Chavela Vargas is a name that you may not be familiar with – but after seeing Chavela, the stunning new documentary from co-directors Catherine Gund and Daresha Kyi, the name of this Mexican musical icon will be hard to forget.
Set in 1983, the film depicts the growing friendship between gay writer Andrés (Eduardo Martinez), who has been banned from writing due to writing a subversive anti-government book, and the revolutionary woman (Lola Amores) tasked with keeping an eye on him for three days while a major event takes place down in their village.
Documentarian Bobbi Jo Hart’s new film Rebels on Pointe follows Les Ballets Trockadero on a world tour, discovering their worldwide fanbases and the artists behind the make-up. Despite being set in a drag inspired world, this feels as removed from the bitchiness associated with that culture as possible, as we find genuine warmth and affection between all group members.
If Ang Lee taught us anything, it’s that you can have intimacy and affection in the most rugged and wildest of places. With inevitable comparisons to Brokeback Mountain swarming the critics’ reviews after the movie’s premiere, God’s Own Country brings back that picturesque and rowdy feel, but certainly doesn’t stop there. This is a bittersweet testament of gay love in the countryside that screened at this year’s Outfest LGBT festival edition.
The perfectly cast Seana Kerslake takes an occasionally unappealing character and makes us want to give her the same recurrent chances as the other characters in the film. And there are some delightfully unexpected moments – largely stemming from Mary’s penchant for jeopardizing or even ruining whatever good things come her way.
Jonny Mars plays Alex, a drifter who wades back in to his hometown with the aim of confronting the man who abused him sexually as a child. Upon tracking down his former abuser, finding that he is frail and crippled with physical and mental illness, his original vengeance quest is paused and he continues to lead an existence outside of mainstream society. He is, after all, a man of few words, devoting his free time to either making money pimping himself or other people out- and it should be noted, although this issue is handled with surprising restraint, that the sexual partners he tends to visit are all significantly older men, which could be interpreted as a reason for his relationship with his abuser to become more complicated.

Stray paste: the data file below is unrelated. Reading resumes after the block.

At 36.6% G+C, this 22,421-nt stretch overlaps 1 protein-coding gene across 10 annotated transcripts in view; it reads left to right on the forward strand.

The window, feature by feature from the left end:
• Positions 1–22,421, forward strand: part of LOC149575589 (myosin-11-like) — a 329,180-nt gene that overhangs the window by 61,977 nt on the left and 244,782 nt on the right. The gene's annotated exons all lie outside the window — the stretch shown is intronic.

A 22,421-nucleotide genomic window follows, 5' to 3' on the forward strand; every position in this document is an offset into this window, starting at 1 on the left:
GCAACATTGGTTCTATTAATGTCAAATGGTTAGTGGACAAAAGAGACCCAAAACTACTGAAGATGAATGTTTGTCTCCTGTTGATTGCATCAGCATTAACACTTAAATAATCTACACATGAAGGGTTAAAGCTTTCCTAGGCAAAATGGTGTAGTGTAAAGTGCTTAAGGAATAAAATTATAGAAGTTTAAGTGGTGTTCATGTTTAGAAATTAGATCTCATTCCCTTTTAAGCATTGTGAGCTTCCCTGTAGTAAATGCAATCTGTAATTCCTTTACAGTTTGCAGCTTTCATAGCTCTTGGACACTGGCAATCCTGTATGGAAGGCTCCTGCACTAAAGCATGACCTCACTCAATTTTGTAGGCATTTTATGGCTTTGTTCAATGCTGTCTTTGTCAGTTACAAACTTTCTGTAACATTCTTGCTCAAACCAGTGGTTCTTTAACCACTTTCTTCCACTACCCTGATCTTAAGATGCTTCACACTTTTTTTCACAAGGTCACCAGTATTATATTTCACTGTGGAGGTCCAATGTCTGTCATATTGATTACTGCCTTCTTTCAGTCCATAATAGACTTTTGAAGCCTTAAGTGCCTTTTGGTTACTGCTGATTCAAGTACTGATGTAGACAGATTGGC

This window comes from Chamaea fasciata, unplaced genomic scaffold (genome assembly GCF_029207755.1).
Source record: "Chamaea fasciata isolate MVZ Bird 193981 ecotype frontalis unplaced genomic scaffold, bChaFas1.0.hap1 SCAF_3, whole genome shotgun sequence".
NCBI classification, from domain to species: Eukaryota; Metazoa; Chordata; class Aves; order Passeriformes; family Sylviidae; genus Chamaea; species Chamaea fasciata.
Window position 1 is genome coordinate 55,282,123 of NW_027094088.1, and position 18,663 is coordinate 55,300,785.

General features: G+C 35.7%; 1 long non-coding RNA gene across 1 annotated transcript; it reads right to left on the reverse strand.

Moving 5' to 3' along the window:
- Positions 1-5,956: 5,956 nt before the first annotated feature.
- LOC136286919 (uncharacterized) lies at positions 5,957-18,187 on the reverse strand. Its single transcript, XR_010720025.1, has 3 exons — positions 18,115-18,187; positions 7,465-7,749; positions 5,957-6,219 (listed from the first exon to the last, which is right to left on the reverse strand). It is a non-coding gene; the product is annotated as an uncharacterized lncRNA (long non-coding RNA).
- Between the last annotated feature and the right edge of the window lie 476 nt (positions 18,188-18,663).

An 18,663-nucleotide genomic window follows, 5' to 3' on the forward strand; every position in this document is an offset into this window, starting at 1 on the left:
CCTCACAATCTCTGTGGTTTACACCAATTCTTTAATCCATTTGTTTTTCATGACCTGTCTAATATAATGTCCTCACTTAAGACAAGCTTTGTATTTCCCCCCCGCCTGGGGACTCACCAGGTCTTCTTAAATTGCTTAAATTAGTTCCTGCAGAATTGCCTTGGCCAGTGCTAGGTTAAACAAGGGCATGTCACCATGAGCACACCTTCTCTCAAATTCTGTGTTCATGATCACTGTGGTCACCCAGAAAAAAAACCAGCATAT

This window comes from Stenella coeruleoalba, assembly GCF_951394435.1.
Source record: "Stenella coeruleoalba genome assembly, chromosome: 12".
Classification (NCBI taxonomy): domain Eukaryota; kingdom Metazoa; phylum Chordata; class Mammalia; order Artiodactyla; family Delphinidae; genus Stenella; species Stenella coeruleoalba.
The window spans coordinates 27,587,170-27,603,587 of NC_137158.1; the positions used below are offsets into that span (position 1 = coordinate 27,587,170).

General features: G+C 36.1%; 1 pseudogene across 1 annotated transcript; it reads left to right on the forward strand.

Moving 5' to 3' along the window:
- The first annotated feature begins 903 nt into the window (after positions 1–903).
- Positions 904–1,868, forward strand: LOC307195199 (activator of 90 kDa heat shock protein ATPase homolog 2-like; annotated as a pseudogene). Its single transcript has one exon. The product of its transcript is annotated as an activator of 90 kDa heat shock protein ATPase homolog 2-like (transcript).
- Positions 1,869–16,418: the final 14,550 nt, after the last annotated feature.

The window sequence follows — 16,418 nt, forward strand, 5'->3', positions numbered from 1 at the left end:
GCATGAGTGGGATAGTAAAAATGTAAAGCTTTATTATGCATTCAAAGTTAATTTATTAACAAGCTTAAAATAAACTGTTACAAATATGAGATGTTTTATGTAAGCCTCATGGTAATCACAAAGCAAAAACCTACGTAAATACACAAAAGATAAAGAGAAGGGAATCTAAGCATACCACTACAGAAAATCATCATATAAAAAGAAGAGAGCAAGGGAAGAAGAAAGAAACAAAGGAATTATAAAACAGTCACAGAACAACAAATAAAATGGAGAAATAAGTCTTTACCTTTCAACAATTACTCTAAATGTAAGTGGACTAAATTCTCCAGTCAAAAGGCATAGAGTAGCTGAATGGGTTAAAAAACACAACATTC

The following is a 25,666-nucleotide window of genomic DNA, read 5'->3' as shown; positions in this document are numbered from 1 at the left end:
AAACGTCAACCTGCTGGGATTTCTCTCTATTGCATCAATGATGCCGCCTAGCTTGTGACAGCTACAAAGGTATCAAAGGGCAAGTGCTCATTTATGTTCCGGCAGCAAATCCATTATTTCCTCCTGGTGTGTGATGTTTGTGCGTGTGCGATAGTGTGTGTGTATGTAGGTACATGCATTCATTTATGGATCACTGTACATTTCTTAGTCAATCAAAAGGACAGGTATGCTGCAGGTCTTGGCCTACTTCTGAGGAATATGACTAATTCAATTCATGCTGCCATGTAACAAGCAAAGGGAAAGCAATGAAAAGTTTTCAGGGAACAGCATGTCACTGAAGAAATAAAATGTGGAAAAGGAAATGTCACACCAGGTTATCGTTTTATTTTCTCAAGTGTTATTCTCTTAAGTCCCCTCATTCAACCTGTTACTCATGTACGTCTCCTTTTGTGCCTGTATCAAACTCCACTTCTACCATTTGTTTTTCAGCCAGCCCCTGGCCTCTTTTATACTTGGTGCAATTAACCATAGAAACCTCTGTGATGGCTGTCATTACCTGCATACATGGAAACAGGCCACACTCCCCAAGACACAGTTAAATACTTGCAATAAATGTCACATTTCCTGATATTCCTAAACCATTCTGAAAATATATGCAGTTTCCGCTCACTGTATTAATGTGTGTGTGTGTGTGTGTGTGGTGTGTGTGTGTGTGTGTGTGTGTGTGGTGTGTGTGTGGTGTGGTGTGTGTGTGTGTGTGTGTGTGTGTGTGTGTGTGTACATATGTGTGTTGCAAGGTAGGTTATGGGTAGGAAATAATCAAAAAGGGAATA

El Canto de Colibri is a study in love and acceptance that should be used at every PFLAG meeting, religious conference, parenting class and political campaign. And though the documentary is in Spanish with English subtitles and subjects of varying Latino descent, every ethnic group can draw something from this documentary whether as a parent, a child, a politician, a clergyman, a sociologist or otherwise.
The Watermelon Woman is one of the first films (if not THE first) about a black lesbian that is written, directed and produced by a black lesbian. As such, it not only takes on the rather uncomfortable topics of opportunities for black women in film, the portrayals of black women in film and the place of black women in the ongoing history of film, but approaches them from a uniquely personal perspective.
Holler If You Hear Me: Black and Gay in the Church premiered on BET’s digital platform in late 2015 and was screened at the White House in early 2016. It received such a rousing response at Outfest’s Fusion LGBT People of Color Film Festival in March of 2016 that Outfest organizers included it in the lineup for their main event a few months later.
Imagine meeting a fun and flirtatious 20-something named Andy. He’s charming, handsome, has great taste in music. Now imagine finding yourself in a love triangle with Andy…and your twin sibling. While this might sound like the plotline from a really bad porno, this is actually the feature film debut by the dynamic twin sibling writing and acting duo, Doug and Kristin Archibald.